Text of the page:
The longest government shutdown in American history has brought some Republican lawmakers to their breaking point as clashes between allies broke out Thursday at a private luncheon, according to the Washington Post.
Senate Majority Leader Mitch McConnel (R-Ky.) has been a stronghold in the shutdown, refusing to let the Senate take a vote on multiple bills passed by the Democratic-held House that would reopen the government. He finally allowed a vote on two bills — one backed by Democrats and another backed by Republicans — on Thursday, but both were shot down.
Two Republicans that were at the luncheon told the Washinton Post that at one point Sen. Ron Johnson (R-Wis.)“This is your fault.”
McConnell reportedly snapped back at his colleague, “Are you suggesting I’m enjoying this?”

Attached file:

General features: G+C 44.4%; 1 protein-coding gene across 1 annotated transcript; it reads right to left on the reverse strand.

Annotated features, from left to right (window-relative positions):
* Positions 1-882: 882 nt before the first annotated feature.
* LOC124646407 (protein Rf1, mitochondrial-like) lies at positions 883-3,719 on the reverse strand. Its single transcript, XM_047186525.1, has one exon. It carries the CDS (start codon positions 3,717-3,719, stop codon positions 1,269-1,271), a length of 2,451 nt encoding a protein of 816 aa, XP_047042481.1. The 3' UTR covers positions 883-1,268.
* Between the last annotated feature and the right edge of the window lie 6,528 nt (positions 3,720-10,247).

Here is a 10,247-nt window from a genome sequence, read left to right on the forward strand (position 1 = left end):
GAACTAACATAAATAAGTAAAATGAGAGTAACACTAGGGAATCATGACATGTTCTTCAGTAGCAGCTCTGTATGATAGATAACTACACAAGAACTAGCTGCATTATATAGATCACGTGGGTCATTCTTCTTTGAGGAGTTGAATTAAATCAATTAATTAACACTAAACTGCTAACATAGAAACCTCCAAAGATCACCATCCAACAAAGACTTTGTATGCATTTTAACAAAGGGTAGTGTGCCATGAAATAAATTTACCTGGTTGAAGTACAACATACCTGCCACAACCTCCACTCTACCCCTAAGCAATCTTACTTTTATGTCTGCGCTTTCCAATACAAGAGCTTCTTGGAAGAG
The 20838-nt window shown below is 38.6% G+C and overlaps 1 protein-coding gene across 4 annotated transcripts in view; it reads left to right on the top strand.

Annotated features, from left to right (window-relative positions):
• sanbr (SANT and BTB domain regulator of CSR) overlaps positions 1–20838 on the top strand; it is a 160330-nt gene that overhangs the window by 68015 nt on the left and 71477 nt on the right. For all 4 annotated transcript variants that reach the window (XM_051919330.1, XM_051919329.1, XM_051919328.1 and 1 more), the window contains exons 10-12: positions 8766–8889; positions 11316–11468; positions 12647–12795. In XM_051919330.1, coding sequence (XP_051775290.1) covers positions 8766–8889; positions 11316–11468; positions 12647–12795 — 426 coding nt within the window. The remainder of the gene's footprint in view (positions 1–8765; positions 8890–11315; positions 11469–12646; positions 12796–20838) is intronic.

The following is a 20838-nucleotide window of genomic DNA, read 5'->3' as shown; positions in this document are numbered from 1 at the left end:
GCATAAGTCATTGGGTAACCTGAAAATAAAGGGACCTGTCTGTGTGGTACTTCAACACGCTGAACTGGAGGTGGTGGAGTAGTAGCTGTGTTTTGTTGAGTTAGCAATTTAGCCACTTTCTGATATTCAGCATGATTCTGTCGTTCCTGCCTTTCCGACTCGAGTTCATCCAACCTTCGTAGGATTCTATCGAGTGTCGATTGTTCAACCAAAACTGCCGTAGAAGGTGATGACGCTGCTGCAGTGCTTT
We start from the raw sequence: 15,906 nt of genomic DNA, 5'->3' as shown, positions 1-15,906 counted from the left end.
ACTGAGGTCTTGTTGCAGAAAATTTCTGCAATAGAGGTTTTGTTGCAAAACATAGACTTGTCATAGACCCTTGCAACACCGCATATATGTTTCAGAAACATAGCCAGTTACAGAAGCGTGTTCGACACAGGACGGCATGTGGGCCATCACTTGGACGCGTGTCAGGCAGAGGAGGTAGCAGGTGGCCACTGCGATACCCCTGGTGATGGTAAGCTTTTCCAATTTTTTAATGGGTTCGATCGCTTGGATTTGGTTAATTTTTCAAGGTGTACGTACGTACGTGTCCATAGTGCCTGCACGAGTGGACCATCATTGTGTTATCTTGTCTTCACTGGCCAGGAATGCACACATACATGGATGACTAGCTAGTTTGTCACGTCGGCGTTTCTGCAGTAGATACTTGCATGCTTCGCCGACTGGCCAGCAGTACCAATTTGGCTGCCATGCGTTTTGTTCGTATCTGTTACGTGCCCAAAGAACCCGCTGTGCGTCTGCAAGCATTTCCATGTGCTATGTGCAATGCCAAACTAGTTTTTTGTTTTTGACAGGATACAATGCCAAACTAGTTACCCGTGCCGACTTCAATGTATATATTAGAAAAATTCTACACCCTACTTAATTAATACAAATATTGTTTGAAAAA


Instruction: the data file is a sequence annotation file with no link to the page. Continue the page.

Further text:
A spokesperson for Sen. Johnson confirmed the incident.
The shutdown is now in its 35th day and politicians on both sides are scrambling for solutions as 800,000 federal employees miss their second paycheck in the shutdown cycle.
Already multiple Republican senators have switched sides and are more focused on reopening the government than supporting Trump’s plan for a southern border wall. Six Republicans voted for the Democratic-backed plan on Thursday that would’ve temporarily opened the government until Feb 8. It included no funding for the border wall.
Among those who voted for the Democratic plan was Sen. Mitt Romney (R-Utah). He was explaining his decision to vote yes on both bills at the same Thursday luncheon Sen. Thom Tillis (R-N.C.) began to interrupt him. Romney reportedly “snapped back.”
Tensions are high in the GOP as more and more Americans are frustrated with the standoff over the border wall. A new CBS poll showed that 71 percent of Americans believed the wall is not worth the shutdown.